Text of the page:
The Uniform

Doug Funny Has Probably Had it Right All Along.

01.30.13

Written by Mattie Kahn, illustration by Charlotte Fassler

When I was thirteen and insufferable and newly infatuated with Alicia Silverstone, I vowed never to wear the same outfit twice. The endeavor befuddled my parents and garnered minimal attention from my peers, but I didn’t care. Somehow the venture—like so many misplaced attempts at self-definition—struck me as an exceedingly worthy practice. And so in a blue suede notebook to which I returned daily, I recorded my ensembles.

For three months, I recombined and repurposed and altered. I added belts and hair bows and rattling cuffs to once-worn dresses in the name of differentiation. I layered a lot. Suddenly, the purchase of a shirt or sweater or a pair of shoes took on disproportionate significance. “Do you have any idea how many new outfits this is going to make?” I said gleefully.

That this period coincided with the perpetuation of the Olsen twins’ homeless-inflected aesthetic was a glorious coincidence. But ingenuity could take me only so far. And while I can’t remember what at last catalyzed my defeat, the prospect of resorting to mismatched shoes probably had something to do with it. We can’t all be Helena Bonham Carter.

Still, even in the aftermath of the experiment, I resolutely avoided repetition. I liked the drama of getting dressed. I liked the uncertainty. The insides, the guts of my drawers were a deck of cards, and I shuffled them eagerly. Some hands, admittedly, were better than others. That is until Tim Gunn, of Project Runway fame, brought his eponymous Guide to Style and mellifluous intonations to Bravo TV. The show debuted in 2007. Mostly, it provided the inimitable Gunn with a fitting platform on which to share his skewering social commentary. It also afforded him the opportunity to codify his list of the ten essential items every woman needs.

According to Gunn, a perfect wardrobe was predicated on ten garments. Anything beyond them was icing. I remember staring at the television agog. I had ten pairs of novelty socks! I had ten pastel sweatshirts! Unsurprisingly, Gunn did not seem to feel that owning a stack of t-shirts emblazoned with such aphorisms as “I <3 Camp” and “Shop ‘Til You Drop” was necessary, but I had at least ten of those too.

The yawning gaps in my overflowing dresser drawers were suddenly so clear. I did not own dress pants or a trench coat or a classic white shirt. For the record: I still do not own dress pants. (Do harem pants count?) And while I remain unconvinced that a mere ten articles of clothing do a wardrobe make, Gunn’s sotto voce advocating for intelligent consumerism, for the cultivation of a deliberate sense of style, for some consciousness in fashion did resonate.

What he was prescribing was a uniform, and though I’m told that I vehemently protested my elementary school’s mandating one, I found myself persuaded. Slowly, like some utopian fantasy, the individual components of my wardrobe homogenized into a blur of leather accents and hunter green and things meant to look as though they were procured at Sandro. I was an evangelical in my reformed shopping habits. I bought sparingly and infrequently. If a store’s offerings failed to satisfy my standards, I returned home empty-handed. True story: I’ve been searching for perfect black flats for three years. When I eventually find them, I intend to buy four pairs.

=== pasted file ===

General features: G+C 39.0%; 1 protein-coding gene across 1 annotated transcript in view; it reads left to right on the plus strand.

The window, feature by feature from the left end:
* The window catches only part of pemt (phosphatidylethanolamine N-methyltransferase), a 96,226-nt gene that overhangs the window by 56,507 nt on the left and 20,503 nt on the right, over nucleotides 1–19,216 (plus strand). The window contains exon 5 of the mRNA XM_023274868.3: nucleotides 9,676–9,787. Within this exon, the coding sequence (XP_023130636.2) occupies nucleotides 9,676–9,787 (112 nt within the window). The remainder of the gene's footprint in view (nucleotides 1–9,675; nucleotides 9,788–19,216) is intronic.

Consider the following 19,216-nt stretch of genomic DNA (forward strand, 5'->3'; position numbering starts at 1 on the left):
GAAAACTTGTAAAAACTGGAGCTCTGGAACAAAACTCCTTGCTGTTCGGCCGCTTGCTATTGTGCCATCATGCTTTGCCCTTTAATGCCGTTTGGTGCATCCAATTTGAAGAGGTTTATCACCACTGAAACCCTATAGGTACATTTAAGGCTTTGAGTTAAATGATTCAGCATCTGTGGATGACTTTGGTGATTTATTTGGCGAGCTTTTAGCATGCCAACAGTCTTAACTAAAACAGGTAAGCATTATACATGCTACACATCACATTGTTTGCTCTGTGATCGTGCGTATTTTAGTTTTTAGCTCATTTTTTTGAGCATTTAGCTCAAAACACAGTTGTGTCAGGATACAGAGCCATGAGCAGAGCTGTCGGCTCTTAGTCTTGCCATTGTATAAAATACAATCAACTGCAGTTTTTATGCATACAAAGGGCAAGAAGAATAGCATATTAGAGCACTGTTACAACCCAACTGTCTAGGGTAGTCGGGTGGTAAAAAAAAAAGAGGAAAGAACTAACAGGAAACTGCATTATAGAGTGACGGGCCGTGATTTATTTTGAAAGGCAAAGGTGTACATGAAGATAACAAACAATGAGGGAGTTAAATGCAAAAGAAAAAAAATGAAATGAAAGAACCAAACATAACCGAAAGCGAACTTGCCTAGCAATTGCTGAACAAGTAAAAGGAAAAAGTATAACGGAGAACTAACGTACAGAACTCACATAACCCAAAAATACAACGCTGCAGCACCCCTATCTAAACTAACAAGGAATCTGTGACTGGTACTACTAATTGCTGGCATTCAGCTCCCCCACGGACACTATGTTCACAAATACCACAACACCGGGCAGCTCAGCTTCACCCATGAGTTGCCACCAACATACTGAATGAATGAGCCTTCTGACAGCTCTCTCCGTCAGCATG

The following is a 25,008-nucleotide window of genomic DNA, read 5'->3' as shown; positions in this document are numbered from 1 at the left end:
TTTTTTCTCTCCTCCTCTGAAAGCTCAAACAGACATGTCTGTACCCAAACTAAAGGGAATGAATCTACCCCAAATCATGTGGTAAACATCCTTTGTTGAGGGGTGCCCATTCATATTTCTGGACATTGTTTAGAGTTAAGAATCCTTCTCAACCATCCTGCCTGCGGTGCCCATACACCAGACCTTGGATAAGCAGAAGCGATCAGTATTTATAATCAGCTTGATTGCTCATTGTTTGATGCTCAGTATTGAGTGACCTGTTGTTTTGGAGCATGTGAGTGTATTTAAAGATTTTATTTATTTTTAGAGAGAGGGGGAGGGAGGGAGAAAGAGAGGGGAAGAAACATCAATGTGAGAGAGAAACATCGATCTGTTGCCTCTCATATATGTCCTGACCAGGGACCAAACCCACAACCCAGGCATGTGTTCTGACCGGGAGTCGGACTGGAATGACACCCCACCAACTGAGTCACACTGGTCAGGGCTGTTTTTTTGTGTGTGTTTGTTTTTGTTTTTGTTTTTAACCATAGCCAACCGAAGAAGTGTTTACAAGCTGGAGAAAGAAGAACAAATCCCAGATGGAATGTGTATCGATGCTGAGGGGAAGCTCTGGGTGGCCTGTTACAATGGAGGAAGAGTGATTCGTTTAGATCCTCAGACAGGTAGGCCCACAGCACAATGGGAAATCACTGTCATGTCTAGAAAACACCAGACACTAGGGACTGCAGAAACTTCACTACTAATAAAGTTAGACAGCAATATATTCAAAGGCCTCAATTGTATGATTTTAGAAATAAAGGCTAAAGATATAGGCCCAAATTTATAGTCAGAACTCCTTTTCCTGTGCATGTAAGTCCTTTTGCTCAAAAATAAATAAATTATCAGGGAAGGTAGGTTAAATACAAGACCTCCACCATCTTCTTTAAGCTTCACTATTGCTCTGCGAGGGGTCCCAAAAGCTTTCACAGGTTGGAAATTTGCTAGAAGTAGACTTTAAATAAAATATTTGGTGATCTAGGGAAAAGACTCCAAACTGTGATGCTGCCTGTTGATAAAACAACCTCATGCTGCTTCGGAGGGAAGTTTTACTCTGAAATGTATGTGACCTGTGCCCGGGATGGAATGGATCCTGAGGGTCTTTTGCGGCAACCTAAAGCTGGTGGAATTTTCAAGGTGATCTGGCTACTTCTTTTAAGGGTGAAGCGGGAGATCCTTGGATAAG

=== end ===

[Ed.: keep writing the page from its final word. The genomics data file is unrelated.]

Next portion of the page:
The contents of my closet are now largely identical. I’ve worn the same pair of diamond studs since my sophomore year of high school. True, distinctions between the unique washes of my six pairs of jeans are slight at best. (“But, see, those are my ‘going out’ jeans!” I like to explain.) I own five striped shirts and possess chambray in inappropriate quantities. Somehow, I have accumulated 11 oversized knit sweaters. One of them is a buoyant pink. Occasional exposed zipper notwithstanding, the rest are fit for a funeral. Or a devout Wiccan. I am in a committed relationship with my hardware-free, knee-grazing leather boots. Between November and March, I seldom remove them. It’s why I sometimes forget what my ankles look like.

Moreover, I have recently decided to embrace my growing scarf dependency, which manifests itself in an unwillingness to leave the house without either a filmy, spun-gold-looking shawl of unknown origin or the chunky, cashmere infinity number that I scored three years ago, for $25, at an Alexander Wang sample sale.

This unflinching dedication to consistency has not gone undetected. Once upon a time, my freshman-year roommate noted, “It’s amazing,” she said. “You have so much clothing, but you always kind of look the same.”

“That is so nice,” I replied, meaning it.

I want to formally apologize to my pre-teen self. I am sure I’ve disappointed her terribly. Last week, I wore the same outfit for three days straight. I didn’t feel bad about it. I hadn’t slept in a dumpster or a subway or a stranger’s bed. I hadn’t run away or locked myself out of my apartment. I hadn’t lost my luggage. I just really, really, really liked my sweater.

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